"Can it be Phoebe?" questioned she within herself. "It must be little

Phoebe; for it can be nobody else,--and there is a look of her father

about her, too! But what does she want here? And how like a country

cousin, to come down upon a poor body in this way, without so much as a

day's notice, or asking whether she would be welcome! Well; she must

have a night's lodging, I suppose; and to-morrow the child shall go

back to her mother."

Phoebe, it must be understood, was that one little offshoot of the

Pyncheon race to whom we have already referred, as a native of a rural

part of New England, where the old fashions and feelings of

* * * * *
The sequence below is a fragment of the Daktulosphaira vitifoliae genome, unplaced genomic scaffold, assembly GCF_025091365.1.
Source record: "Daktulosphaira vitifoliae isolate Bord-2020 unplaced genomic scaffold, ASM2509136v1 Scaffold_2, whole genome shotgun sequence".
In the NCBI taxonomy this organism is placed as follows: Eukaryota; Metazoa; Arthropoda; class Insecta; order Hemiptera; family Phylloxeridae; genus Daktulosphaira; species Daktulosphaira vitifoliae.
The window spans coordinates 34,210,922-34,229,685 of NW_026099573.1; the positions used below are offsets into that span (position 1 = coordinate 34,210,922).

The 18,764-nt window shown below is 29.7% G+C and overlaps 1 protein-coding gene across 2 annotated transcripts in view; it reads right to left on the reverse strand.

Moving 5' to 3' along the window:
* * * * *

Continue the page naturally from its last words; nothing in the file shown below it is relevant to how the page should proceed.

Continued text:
relationship are still partially kept up. In her own circle, it was

regarded as by no means improper for kinsfolk to visit one another

without invitation, or preliminary and ceremonious warning. Yet, in

consideration of Miss Hepzibah's recluse way of life, a letter had

actually been written and despatched, conveying information of Phoebe's

projected visit. This epistle, for three or four days past, had been

in the pocket of the penny-postman, who, happening to have no other

business in Pyncheon Street, had not yet made it convenient to call at

the House of the Seven Gables.

"No--she can stay only one night," said Hepzibah, unbolting the door.

"If Clifford were to find her here, it might disturb him!"